More than 80 legislators, congressional staffers and others attended a May congressional briefing sponsored by APA to learn how psychologists at the Department of Veterans Affairs (VA) and the Department of Defense (DoD) are meeting the mental health needs of veterans and their families.
The briefing, organized by the Public Policy Office of APA's Science Directorate, was part of a larger APA advocacy effort. The Science Directorate, along with the Practice Organization and Education Directorate, have organized advocacy that has included oral testimony from APA staff and other psychologists and detailed letters from APA President Ronald F. Levant, EdD, to the chairs of the House and Senate appropriations committees. The goal of the letters, testimony and briefing is to support adequate mental health funding at the VA and DoD, says APA science policy staffer Heather Kelly, PhD, who organized the congressional briefing.
"The VA is unique because it has a strong clinical services and training component and also a strong research program," Kelly says, noting that all of the APA directorates work together to advocate for funding.
Bringing information to Capitol Hill
At the briefing, Terence Keane, PhD, the associate chief of staff for research and development at the VA Boston Health Care System, discussed VA research on psychological treatments for post-traumatic stress disorder (PTSD) and other combat-related conditions.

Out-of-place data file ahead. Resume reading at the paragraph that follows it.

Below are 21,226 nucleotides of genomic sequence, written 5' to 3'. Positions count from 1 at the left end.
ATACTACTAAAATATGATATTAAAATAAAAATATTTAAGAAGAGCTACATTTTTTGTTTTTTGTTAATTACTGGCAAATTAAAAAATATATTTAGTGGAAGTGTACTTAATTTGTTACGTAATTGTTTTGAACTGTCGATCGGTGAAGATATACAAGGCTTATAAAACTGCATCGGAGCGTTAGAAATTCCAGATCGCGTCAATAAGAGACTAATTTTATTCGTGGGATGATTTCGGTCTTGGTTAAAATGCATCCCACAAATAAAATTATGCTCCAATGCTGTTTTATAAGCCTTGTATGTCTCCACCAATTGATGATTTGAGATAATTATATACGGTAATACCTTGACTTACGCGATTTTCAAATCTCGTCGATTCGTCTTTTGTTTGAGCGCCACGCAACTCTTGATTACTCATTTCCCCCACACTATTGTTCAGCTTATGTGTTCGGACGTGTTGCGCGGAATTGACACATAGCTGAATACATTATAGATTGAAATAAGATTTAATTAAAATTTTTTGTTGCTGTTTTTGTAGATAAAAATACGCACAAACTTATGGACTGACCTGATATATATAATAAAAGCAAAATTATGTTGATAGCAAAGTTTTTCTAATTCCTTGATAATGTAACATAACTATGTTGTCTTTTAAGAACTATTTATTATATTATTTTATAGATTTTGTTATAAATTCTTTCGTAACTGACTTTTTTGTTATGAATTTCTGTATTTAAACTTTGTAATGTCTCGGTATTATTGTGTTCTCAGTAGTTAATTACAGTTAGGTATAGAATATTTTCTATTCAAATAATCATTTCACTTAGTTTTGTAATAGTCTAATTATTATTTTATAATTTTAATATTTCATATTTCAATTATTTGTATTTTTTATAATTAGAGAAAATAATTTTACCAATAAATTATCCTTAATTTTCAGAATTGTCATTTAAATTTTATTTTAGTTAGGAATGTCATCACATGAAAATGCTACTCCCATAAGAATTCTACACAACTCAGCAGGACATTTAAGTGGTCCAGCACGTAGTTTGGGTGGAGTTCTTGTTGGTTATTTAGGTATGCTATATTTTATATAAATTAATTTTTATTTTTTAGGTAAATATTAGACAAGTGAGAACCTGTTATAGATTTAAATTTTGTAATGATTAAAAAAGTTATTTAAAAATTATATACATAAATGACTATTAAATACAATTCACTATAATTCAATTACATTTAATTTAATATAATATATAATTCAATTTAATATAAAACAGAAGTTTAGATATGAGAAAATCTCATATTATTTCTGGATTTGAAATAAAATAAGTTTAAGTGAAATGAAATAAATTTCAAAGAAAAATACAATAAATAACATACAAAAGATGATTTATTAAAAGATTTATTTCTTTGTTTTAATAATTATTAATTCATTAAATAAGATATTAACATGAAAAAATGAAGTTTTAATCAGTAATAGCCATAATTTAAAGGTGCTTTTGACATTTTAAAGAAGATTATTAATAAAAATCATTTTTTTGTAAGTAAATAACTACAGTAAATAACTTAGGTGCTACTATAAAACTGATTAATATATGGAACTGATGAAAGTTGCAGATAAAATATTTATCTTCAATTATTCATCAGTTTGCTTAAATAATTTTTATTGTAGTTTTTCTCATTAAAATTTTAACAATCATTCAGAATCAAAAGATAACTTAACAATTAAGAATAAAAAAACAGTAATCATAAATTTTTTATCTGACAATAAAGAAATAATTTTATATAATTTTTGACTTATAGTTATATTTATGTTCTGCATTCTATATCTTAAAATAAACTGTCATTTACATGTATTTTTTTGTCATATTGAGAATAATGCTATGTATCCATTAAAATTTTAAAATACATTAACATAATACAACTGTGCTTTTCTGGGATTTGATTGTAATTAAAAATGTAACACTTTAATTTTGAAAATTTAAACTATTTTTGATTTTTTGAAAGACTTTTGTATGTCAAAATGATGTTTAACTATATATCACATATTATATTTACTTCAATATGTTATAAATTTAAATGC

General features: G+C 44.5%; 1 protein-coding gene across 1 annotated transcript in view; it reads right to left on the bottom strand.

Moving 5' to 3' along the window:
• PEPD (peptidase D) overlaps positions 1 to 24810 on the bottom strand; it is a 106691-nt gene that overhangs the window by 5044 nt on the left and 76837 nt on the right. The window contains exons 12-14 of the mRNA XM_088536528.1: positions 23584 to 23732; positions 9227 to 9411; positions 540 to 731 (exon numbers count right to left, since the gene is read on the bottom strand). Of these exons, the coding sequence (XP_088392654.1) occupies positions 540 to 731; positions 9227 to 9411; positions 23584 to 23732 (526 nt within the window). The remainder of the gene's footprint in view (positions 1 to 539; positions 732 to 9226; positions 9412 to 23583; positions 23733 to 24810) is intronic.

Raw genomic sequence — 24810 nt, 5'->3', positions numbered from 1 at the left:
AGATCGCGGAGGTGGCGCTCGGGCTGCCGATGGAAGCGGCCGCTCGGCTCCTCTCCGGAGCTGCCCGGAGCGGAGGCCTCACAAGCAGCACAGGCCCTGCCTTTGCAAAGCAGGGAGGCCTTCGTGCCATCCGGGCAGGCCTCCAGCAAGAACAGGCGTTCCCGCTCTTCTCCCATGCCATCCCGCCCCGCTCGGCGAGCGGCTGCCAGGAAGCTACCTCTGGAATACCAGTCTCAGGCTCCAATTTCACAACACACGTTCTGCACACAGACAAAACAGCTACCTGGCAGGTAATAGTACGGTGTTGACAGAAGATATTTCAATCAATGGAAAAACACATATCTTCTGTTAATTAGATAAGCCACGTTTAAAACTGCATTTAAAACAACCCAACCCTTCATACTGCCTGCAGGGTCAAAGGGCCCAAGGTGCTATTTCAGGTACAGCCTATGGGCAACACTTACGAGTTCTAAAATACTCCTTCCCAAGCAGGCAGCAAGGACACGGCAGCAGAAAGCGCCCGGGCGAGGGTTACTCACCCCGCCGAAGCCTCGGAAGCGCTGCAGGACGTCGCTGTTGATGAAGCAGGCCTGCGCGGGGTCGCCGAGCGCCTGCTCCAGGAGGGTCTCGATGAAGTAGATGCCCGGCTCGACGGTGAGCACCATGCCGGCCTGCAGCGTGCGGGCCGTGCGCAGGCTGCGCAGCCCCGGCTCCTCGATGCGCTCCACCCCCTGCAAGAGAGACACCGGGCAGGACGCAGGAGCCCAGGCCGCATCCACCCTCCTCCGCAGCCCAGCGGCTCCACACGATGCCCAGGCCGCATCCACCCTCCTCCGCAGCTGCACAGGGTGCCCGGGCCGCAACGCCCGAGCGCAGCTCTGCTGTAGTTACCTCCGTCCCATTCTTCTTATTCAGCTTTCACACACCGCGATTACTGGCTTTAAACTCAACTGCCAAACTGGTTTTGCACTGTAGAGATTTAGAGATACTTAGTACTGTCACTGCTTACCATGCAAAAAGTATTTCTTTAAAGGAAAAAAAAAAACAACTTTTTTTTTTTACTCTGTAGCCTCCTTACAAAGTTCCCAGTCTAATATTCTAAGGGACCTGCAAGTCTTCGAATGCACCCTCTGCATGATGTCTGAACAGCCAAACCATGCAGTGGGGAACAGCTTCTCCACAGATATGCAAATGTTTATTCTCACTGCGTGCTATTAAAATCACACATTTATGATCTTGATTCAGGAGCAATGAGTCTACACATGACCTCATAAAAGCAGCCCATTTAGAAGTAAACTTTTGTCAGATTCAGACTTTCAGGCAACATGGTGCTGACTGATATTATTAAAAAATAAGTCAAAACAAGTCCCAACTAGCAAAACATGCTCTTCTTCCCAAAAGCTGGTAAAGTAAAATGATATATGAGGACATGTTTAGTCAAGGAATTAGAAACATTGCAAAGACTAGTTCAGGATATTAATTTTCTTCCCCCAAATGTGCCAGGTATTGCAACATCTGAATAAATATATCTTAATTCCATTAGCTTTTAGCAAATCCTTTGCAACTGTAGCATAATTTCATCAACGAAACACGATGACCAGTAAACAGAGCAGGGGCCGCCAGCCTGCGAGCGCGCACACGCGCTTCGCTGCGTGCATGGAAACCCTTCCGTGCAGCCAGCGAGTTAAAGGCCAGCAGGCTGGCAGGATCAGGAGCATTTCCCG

"The take-home message today is that the VA is the international leader in evaluating and treating PTSD," he said. "Yet more can still be done." Keane highlighted the treatments that are now available for PTSD, such as cognitive therapy and selective serotonin reuptake inhibitors. He also discussed future directions for research, including telehealth and using the Internet to promote and monitor therapy.
Two other psychologists also spoke at the briefing. Antoinette Zeiss, PhD, the director of psychology training at the VA Palo Alto Health Care System, explained that the VA's internship program trains psychologists to work directly with returning veterans. In fact, she pointed out, the VA provides 327 internships each year--15 percent of all APA-accredited internship slots. Funding for these internships ensures a steady supply of psychologists who are trained to serve veterans.
Harold Wain, PhD, chief of the Psychiatry Consultation Liaison Service at Walter Reed Army Medical Center, discussed psychologists' use of a bio-psychosocial approach to help traumatically injured soldiers.
"We want to give patients back power and control," he said, by working with them in all aspects of their life--including family counseling, vocational counseling and any other areas where they might need help.
Two congressmen who are also psychologists, Ted Strickland, PhD (D-Ohio), and Brian Baird, PhD (D-Wash.), spoke at the briefing as well. Baird, in fact, once worked as a VA psychologist in Washington State.
"Anyone who's worked with vets, in or out of the VA system, could share countless stories of men and women and their families carrying around scars," Baird said. "Happily, we can also share stories of healing those scars. If we send men and women into harm's way, we owe it to them to provide the very best care possible."
Bolstering veterans' quality of life
The briefing followed other APA advocacy efforts on behalf of veterans' mental health funding.